Enjoying fall colors at June and Crowley Lakes and Rock Creek while driving home after a weekend visiting my parents in Mammoth, I bought a carton of black cherry-flavored Chobani Greek Yogurt at Joseph's Bi-Rite Market in Lone Pine.

I tore off the foil top while I was still parked -- being careful to peel it away from me so as to avoid a cherry yogurt smattering -- and then I slid onto 395. While keeping one hand and my knees locked on the wheel and my eyes riveted on the road, I searched blindly for a spoon.

First, I tried the door pocket and although it had a rusty pocket knife, a mini toothbrush, a St. Christopher's medal, two San Joaquin Bank pens and 100 index cards, there was no spoon. None in the glove compartment either.

I could scoop out the yogurt with my index and middle fingers but that would be like digging the Panama Canal with a trenching shovel.

How about just tonguing the thing? I could work the tongue back and forth and then up and down as if I were licking the sides of a bowl that held whipped cream.

The problem was tongue length. I'm not long of tongue. Some men are born with long tongues, and others have short tongues thrust upon them.

If I were to use my tongue, the job would be daunting because the yogurt was seated a quarter the way down in the carton, which made the jack-hammer tongue-jab more difficult.

How about the knife? People have done all kinds of things with knives, including cutting off appendages while in the midst of a yogurt-crazed frenzy.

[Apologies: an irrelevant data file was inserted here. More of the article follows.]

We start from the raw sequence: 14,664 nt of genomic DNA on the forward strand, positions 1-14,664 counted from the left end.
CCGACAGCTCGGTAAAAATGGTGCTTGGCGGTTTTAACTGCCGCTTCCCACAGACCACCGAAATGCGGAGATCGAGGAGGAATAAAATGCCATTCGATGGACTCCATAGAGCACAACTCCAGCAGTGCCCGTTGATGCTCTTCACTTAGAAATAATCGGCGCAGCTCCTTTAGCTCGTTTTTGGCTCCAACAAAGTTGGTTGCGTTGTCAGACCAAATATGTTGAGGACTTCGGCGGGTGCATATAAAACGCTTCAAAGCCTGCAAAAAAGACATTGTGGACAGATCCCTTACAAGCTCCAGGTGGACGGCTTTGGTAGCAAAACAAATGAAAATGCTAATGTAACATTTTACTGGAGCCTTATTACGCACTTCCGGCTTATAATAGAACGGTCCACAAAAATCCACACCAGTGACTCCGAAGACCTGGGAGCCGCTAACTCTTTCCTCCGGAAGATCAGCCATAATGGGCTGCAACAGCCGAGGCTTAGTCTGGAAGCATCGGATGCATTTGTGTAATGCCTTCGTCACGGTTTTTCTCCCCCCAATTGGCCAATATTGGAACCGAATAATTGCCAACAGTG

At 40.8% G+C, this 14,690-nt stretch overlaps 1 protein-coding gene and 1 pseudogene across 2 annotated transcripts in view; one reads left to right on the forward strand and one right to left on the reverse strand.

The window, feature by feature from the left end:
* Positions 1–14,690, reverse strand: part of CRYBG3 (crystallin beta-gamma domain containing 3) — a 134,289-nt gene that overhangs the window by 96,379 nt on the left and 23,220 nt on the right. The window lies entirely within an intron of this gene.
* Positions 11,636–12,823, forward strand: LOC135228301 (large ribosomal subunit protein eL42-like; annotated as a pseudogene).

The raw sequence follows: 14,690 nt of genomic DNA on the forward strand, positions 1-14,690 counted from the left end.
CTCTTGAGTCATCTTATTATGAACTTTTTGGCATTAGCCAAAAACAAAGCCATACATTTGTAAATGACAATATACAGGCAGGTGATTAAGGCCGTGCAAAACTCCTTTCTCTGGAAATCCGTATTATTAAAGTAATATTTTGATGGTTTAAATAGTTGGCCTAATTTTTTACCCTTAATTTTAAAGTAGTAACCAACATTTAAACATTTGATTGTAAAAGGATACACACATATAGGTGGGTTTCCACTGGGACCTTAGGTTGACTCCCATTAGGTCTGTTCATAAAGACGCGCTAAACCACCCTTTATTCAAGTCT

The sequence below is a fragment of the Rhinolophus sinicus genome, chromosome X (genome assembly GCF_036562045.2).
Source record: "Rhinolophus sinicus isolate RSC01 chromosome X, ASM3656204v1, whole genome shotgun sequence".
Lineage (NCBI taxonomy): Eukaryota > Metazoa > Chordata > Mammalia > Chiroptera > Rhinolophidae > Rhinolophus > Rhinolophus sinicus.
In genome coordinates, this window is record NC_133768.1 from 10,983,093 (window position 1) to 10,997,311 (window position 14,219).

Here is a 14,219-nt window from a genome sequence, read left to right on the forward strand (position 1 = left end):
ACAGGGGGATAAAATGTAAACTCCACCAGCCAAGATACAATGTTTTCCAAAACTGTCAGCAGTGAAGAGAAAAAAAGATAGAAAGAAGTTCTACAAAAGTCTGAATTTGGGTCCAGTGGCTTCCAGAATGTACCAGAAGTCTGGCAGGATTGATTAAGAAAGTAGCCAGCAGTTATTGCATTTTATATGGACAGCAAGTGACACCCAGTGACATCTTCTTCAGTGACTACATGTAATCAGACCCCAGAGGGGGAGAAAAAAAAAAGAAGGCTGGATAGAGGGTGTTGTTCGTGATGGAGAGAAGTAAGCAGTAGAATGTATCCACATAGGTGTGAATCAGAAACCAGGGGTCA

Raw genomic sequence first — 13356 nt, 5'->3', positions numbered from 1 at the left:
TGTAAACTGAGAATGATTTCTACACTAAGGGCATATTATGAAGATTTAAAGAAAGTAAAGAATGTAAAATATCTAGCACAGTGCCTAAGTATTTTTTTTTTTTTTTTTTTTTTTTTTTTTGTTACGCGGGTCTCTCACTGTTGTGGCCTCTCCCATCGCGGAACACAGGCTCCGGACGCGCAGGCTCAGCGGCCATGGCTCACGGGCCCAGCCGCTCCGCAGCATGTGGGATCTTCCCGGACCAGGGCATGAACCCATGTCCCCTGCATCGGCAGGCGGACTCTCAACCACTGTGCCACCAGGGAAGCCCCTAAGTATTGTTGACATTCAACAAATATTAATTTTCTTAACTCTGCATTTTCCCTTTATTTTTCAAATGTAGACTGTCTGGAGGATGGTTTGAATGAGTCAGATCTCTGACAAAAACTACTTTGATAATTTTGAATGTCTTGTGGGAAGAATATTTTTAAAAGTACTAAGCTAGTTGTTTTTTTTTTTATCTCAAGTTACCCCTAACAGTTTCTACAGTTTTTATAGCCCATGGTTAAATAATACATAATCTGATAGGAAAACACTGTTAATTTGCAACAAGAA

Revelation. How about an index card? I could fold it in two lengthwise and then use it to scoop out the yogurt.

I did, and the index card worked well. Spoons? Who needed spoons? Spoons were for rookies.

After the fourth bite, I realized there was something I hadn't taken into consideration. Index cards are a paper product, and although sturdy when dry, they do not possess the same reliable stiffness when moistened.

By the fifth bite, the index card spoon had become floppy, and the yogurt, instead of ending up in my mouth, slid off the north face of the index card like a yogurt avalanche on K2, plopping onto my dad's favorite sheepskin seats.

"Son, take care of those sheepskin seats," he said quietly when he sold me the car. "They are the best out there."

Not anymore.

The nap is thick on these beautiful white sheepskin seats, and they are more absorbant than Brawny paper towels. When I tried to wipe the yogurt off the seats, I merely massaged the yogurt deeper into the sheepskin. If the sheepskin had still been attached to a sheep, it would have thanked me for its lustrous, aromatic skin.

I took another bite with the soggy index card, hoping the card had stiffened its resolve, but this time the yogurt plopped onto the floor, catching the side of my black Johnson & Murphy loafers, which friends assured me were slipper-like in the car and superb driving shoes.

Now I had cherry yogurt on my shoes, on the nice purple floor rugs of which Dad had been so proud, and the patch of sheepskin between my legs.

I raised the white index card in surrender and stuffed it in the plastic bag provided by Joseph's Bi- Rite Market. I placed the carton of half-eaten cherry yogurt on the floor of the back seat.

The car smells good. Like fall. Sage, aspens, dry, warm days, and cherries. Baskets of cherries.